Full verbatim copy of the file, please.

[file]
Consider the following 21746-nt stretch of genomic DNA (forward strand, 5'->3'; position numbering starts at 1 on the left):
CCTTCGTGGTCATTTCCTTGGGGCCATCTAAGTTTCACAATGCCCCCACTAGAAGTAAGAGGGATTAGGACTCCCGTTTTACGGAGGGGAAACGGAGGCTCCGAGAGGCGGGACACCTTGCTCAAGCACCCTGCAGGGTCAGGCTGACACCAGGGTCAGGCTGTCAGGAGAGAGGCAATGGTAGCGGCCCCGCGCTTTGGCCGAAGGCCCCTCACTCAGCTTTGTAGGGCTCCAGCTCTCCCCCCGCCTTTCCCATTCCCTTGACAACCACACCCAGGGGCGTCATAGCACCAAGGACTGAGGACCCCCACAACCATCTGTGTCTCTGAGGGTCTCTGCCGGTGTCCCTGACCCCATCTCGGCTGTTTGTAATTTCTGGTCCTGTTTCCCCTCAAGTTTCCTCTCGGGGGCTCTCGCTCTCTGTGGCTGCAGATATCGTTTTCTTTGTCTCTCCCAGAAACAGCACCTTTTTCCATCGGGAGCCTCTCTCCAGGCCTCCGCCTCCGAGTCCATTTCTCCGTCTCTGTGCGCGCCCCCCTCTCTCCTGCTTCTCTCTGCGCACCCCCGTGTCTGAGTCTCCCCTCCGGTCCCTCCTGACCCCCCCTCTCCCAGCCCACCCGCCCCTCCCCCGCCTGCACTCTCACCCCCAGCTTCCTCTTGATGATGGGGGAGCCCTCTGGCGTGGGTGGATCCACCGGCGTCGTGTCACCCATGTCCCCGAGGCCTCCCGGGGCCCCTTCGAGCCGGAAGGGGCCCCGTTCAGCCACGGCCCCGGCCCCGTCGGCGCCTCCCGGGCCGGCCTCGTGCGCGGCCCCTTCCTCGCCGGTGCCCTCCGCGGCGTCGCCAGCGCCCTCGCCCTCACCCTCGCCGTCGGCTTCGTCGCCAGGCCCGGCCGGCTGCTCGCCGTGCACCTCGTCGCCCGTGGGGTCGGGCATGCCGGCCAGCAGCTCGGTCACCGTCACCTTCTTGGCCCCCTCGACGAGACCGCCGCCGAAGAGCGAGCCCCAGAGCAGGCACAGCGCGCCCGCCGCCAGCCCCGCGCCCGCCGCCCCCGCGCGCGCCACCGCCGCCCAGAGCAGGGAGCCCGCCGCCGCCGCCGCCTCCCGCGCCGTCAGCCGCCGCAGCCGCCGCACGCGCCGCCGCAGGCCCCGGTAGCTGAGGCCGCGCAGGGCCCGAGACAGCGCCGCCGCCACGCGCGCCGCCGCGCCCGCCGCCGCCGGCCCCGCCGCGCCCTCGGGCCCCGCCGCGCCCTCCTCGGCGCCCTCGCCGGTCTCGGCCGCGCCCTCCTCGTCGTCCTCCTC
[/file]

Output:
Consider the following 21746-nt stretch of genomic DNA (forward strand, 5'->3'; position numbering starts at 1 on the left):
CCTTCGTGGTCATTTCCTTGGGGCCATCTAAGTTTCACAATGCCCCCACTAGAAGTAAGAGGGATTAGGACTCCCGTTTTACGGAGGGGAAACGGAGGCTCCGAGAGGCGGGACACCTTGCTCAAGCACCCTGCAGGGTCAGGCTGACACCAGGGTCAGGCTGTCAGGAGAGAGGCAATGGTAGCGGCCCCGCGCTTTGGCCGAAGGCCCCTCACTCAGCTTTGTAGGGCTCCAGCTCTCCCCCCGCCTTTCCCATTCCCTTGACAACCACACCCAGGGGCGTCATAGCACCAAGGACTGAGGACCCCCACAACCATCTGTGTCTCTGAGGGTCTCTGCCGGTGTCCCTGACCCCATCTCGGCTGTTTGTAATTTCTGGTCCTGTTTCCCCTCAAGTTTCCTCTCGGGGGCTCTCGCTCTCTGTGGCTGCAGATATCGTTTTCTTTGTCTCTCCCAGAAACAGCACCTTTTTCCATCGGGAGCCTCTCTCCAGGCCTCCGCCTCCGAGTCCATTTCTCCGTCTCTGTGCGCGCCCCCCTCTCTCCTGCTTCTCTCTGCGCACCCCCGTGTCTGAGTCTCCCCTCCGGTCCCTCCTGACCCCCCCTCTCCCAGCCCACCCGCCCCTCCCCCGCCTGCACTCTCACCCCCAGCTTCCTCTTGATGATGGGGGAGCCCTCTGGCGTGGGTGGATCCACCGGCGTCGTGTCACCCATGTCCCCGAGGCCTCCCGGGGCCCCTTCGAGCCGGAAGGGGCCCCGTTCAGCCACGGCCCCGGCCCCGTCGGCGCCTCCCGGGCCGGCCTCGTGCGCGGCCCCTTCCTCGCCGGTGCCCTCCGCGGCGTCGCCAGCGCCCTCGCCCTCACCCTCGCCGTCGGCTTCGTCGCCAGGCCCGGCCGGCTGCTCGCCGTGCACCTCGTCGCCCGTGGGGTCGGGCATGCCGGCCAGCAGCTCGGTCACCGTCACCTTCTTGGCCCCCTCGACGAGACCGCCGCCGAAGAGCGAGCCCCAGAGCAGGCACAGCGCGCCCGCCGCCAGCCCCGCGCCCGCCGCCCCCGCGCGCGCCACCGCCGCCCAGAGCAGGGAGCCCGCCGCCGCCGCCGCCTCCCGCGCCGTCAGCCGCCGCAGCCGCCGCACGCGCCGCCGCAGGCCCCGGTAGCTGAGGCCGCGCAGGGCCCGAGACAGCGCCGCCGCCACGCGCGCCGCCGCGCCCGCCGCCGCCGGCCCCGCCGCGCCCTCGGGCCCCGCCGCGCCCTCCTCGGCGCCCTCGCCGGTCTCGGCCGCGCCCTCCTCGTCGTCCTCCTC